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A Times Editorial

Time to get moving on curbside recycling

It's time for St. Petersburg to give curbside recycling a fair test. Pinellas County has proposed using money from waste disposal fees to pay for it. Mayor Rick Baker says he wants to discuss it and work with the county on a compromise. Most City Council members also now support a countywide curbside recycling program. So work out the details, develop some measurements to gauge its success and move forward.

St. Petersburg is one of the largest cities in Florida without curbside recycling, and this is at least the third serious public debate in recent years about the issue. At least 21 of the 24 cities in Pinellas already have curbside recycling, and the county's proposal to extend it to the rest without charging an additional fee is worth pursuing.

Baker has environmental credentials. St. Petersburg has developed a number of environmental and alternative energy programs. The city has nearly two dozen city-run recycling facilities, and St. Petersburg residents already recycle significantly more per capita than the national average.

Yet Baker has stubbornly resisted previous efforts to bring curbside recycling to St. Petersburg. His primary reservations, as he describes in a column on the opposite page, have centered on cost and whether the fuel and emission from trucks required for the effort would significantly offset environmental gains. The county's proposal should answer the cost question for St. Petersburg residents, although the mayor has a point that residents should get some credit for the existing recycling efforts. The debate over the environmental concerns could be illuminated by a reasonable trial period for curbside recycling that tracks participation, fuel use and emissions.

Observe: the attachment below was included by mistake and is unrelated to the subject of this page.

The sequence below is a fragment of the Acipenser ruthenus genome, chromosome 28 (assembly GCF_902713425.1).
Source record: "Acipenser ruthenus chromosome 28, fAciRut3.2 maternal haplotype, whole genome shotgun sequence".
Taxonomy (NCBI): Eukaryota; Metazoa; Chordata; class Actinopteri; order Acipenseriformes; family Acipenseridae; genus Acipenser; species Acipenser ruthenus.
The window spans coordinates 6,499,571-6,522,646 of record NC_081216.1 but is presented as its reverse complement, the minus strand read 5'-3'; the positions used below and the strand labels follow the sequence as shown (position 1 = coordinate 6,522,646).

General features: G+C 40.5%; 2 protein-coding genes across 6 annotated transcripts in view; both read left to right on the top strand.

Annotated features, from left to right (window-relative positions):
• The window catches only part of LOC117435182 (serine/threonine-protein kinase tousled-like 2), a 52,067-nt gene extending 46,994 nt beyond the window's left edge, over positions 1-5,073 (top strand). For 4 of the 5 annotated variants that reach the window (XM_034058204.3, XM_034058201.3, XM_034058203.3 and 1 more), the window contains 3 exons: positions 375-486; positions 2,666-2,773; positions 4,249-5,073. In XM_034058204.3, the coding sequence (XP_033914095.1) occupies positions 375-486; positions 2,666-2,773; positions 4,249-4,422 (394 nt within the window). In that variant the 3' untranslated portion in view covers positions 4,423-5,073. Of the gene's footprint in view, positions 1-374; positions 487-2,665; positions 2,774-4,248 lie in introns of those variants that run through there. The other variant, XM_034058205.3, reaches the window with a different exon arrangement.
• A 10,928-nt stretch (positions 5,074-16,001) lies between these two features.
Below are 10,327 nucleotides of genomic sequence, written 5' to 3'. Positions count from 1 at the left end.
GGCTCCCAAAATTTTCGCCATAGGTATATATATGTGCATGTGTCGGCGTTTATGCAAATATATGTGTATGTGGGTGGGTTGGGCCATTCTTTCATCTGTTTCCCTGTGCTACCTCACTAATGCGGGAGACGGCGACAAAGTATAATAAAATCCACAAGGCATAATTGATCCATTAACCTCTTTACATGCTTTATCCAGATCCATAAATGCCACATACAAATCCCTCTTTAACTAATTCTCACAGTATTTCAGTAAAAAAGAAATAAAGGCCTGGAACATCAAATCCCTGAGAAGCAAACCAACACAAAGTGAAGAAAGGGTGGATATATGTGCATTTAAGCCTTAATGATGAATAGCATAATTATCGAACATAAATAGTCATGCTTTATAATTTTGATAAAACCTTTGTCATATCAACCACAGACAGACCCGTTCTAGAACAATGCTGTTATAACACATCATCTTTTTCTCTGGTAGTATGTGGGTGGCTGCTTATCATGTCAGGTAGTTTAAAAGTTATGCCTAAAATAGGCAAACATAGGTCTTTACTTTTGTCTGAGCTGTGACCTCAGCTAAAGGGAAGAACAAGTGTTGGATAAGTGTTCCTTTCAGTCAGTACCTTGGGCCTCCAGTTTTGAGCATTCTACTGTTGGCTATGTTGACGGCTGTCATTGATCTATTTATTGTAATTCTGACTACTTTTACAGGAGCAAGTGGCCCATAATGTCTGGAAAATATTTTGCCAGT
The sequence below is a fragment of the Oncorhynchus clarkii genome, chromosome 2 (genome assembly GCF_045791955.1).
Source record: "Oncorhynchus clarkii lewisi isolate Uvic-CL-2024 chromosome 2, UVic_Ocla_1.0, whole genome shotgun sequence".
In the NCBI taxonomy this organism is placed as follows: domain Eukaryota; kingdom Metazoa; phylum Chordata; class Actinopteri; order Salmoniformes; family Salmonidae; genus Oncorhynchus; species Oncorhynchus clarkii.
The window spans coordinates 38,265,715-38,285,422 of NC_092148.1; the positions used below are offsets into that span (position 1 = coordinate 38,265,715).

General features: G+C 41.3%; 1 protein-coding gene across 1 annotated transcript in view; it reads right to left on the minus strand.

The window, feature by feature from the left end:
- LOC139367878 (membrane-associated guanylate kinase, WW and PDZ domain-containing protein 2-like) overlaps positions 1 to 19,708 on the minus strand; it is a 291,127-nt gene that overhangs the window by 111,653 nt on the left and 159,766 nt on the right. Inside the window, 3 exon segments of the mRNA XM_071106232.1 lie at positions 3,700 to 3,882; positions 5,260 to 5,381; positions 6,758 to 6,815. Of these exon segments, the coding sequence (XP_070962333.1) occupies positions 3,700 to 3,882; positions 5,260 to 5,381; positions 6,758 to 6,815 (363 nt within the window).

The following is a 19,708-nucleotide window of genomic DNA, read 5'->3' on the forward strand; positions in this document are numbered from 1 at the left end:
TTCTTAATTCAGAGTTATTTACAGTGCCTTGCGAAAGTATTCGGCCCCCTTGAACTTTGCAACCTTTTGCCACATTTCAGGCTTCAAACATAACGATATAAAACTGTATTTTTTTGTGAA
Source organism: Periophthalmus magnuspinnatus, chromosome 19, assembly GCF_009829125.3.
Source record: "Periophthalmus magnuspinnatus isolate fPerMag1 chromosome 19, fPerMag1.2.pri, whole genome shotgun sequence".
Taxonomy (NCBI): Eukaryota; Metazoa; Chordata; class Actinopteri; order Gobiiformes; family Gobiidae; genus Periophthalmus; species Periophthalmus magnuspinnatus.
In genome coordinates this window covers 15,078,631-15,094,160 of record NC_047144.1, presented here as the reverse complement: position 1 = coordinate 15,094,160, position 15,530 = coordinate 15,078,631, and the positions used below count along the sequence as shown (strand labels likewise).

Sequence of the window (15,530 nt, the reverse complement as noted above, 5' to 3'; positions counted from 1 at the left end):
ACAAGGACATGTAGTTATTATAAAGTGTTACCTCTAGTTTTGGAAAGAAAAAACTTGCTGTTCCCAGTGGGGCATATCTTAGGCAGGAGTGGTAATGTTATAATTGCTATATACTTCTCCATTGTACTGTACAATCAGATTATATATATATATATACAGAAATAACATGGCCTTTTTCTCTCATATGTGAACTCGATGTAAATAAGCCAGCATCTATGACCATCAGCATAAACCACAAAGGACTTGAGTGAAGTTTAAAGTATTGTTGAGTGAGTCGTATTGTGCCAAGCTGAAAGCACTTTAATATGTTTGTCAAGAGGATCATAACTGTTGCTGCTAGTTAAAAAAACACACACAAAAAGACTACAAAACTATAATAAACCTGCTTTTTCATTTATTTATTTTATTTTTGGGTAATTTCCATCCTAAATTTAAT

City Council member Karl Nurse has offered a compromise that calls for weekly curbside yard waste collection during parts of the year and monthly curbside recycling collection for newspapers and other items. That would be worth exploring. So would more frequent collections that could be phased in by neighborhoods.

The county's proposal has opened the door for curbside recycling in St. Petersburg. The mayor and the City Council should seize the opportunity, work out a reasonable compromise with the county and let residents try it. The results, regardless of how they come out, should be eye-opening.

Time to get moving on curbside recycling 09/17/08 [Last modified: Friday, September 19, 2008 8:33pm]

    

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